Many odd years ago My Man was in a rock band. He played the bass and I was The Band’s loyal whatever. You name it I was their audience, photographer, graphic designer, biographer, and all round moral support. For those familiar with Scott Pilgrim you can easily imagine that I was a cross between Ramona Flowers and Knives Chau, minus all the ninja fighting and general awesomeness. Mind you, there were moments when a bit of ninja action might have been called for.
I watched The Band’s development. I was aware of their aspirations and goals. I knew their songs like the back of my hand. I brainstormed with them marketing ideas. I made their flyers and album covers and even developed their first website.
I witnessed The Band consume so many drummers. One of them disappeared to Queensland [with the police hot on the trail]. Another simply didn’t turn up at the gig. Another left a long winded letter about how he couldn’t be a drummer for The Band, which actually read more like a f##k you letter. With the number of drummers The Band went through it ensured an uncanny parallel to fictional band Spinal Tap. I would be no more surprised if one of the drummers had actually spontaneously combusted on stage.
Having such close proximity to this band meant sharing in their joy when they were allowed to perform at the Espy, which for an emerging band was like entering Shangri-la. I knew of their disappointment when sound engineers turned out to be deaf hacks. Publicans who cried poor, trying to get out of paying The Band its pocket money [free beer anybody?].
Despite the smoke haze and the late nights, following and preceding a work day, I got a buzz out of being on this journey with The Band. There were plenty of other musicians to meet with and there was always potential for networking with other likeminded bands. And besides, let’s face it. It was an opportunity to get out of the house.
I remember the first performance with a group of other bands. It was something of a tri-force. The venue hoped that by having three bands that would increase drinking numbers. Of course these were somewhat unknown bands, which meant only their truly loyal friends with no place better to be turned up. What was not funny that night was my splitting migraine. What was sort of funny was the drummer not turning up. What was really hilarious, was seeing a guitarist from one of the other bands using a soldering iron on his homemade stomp box.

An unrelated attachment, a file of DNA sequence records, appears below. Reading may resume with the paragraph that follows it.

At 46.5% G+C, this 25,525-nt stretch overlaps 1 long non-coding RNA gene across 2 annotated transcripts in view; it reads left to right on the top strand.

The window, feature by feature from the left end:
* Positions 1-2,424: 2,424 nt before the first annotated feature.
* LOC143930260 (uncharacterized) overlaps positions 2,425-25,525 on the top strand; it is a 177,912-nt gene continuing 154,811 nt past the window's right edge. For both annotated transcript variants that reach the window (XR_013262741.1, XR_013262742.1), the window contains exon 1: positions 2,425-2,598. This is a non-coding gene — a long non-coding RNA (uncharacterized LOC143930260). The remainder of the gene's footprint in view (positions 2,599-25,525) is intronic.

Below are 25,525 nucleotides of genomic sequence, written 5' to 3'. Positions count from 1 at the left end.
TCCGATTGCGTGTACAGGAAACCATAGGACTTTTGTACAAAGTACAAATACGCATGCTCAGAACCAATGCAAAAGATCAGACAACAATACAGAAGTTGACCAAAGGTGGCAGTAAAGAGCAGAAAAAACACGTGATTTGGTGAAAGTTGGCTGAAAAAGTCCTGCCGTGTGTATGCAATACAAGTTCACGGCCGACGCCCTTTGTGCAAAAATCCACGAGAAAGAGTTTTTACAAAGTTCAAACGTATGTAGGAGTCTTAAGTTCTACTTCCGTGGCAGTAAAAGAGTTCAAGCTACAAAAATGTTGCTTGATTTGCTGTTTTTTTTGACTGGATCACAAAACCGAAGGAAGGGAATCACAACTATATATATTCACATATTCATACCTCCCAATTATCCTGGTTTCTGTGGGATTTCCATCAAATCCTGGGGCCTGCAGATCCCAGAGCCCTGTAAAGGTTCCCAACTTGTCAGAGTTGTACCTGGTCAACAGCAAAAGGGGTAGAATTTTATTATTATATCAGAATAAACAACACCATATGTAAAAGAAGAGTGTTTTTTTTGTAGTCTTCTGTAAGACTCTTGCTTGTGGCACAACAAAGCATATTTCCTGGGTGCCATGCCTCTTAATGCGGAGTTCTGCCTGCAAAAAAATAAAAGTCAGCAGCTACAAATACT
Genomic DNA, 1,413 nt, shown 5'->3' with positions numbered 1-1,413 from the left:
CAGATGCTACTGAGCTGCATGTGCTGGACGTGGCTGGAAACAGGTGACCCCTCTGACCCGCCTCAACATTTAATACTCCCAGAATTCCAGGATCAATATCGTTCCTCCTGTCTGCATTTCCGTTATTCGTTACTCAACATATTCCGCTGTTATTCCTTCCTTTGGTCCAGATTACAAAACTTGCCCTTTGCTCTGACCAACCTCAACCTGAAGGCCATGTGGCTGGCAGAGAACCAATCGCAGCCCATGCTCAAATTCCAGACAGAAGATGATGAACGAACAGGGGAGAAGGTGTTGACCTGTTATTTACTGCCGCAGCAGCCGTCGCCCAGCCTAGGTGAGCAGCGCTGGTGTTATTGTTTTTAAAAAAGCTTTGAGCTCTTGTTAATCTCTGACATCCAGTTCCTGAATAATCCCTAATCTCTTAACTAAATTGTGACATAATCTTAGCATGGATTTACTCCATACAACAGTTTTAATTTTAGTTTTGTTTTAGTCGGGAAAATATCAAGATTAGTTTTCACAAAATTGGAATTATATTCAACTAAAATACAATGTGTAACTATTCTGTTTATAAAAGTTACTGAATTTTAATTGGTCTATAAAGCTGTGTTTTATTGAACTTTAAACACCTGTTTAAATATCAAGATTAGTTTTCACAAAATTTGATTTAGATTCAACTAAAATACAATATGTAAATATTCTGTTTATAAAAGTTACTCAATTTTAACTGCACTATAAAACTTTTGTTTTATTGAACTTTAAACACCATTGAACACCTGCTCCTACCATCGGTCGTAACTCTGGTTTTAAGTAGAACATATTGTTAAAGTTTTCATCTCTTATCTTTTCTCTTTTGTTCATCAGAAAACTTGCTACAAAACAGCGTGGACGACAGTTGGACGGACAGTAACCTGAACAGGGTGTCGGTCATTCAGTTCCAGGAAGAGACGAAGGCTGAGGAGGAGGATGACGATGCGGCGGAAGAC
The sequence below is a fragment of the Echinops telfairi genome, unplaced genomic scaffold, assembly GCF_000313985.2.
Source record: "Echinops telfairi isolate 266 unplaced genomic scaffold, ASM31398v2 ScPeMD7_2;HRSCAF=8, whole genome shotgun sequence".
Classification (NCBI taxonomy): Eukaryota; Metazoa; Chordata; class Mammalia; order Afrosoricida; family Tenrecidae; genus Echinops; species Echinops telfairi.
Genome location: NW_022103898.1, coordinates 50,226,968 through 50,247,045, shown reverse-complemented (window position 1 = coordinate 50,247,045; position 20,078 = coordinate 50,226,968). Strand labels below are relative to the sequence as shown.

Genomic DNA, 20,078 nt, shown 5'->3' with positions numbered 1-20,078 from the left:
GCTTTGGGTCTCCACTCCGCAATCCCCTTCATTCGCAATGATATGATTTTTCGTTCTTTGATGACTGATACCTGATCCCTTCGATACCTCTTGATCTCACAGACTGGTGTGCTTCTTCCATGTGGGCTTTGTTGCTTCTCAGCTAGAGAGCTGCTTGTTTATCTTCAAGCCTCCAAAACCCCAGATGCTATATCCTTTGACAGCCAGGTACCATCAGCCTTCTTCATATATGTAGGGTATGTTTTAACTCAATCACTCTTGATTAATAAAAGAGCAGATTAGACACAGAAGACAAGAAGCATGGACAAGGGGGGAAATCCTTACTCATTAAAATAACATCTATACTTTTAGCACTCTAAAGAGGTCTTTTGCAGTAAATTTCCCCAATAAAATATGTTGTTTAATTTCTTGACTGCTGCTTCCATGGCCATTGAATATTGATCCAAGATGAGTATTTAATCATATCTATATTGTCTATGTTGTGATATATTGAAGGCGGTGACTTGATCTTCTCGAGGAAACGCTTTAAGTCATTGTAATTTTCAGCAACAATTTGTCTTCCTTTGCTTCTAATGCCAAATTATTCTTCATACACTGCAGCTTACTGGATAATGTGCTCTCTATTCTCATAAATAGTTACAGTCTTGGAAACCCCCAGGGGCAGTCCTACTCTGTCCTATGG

Fast forward a year or so and The Band were invited to perform two songs live at Triple R FM… at midnight. After the first song, The Band was told they would have to wait another two hours before playing the next song. So there we were, The Band and me, wait in a decrepit building, at an ungodly hour, exhausted, bored, and our tummies began rumbling. So we jumped into a car and searched for a 24 hour eatery. I will forever be grateful to McDonalds for being open so late. Goddess bless the Big Mac meal at 1:30 in the morning.
Another time I remember between sets trying to explain to one of the singers that his words couldn’t be heard because his nose was pressed against the microphone. He didn’t believe it, until the sound engineer came along with the same advice. I didn’t know whether to laugh it off or go all Knives Chau on the singer.
As the saying goes, all good things must come to an end, and in my case after a few years of following The Band this became very clear to me. A lot of my time and energy was invested in this one band and it was time that I move on to other projects that were more ‘me’ orientated.
I spent so much time working with and supporting The Band. So much so, that the last drummer called me Yoko. But My Man doesn’t agree. He describes me as the invisible band member.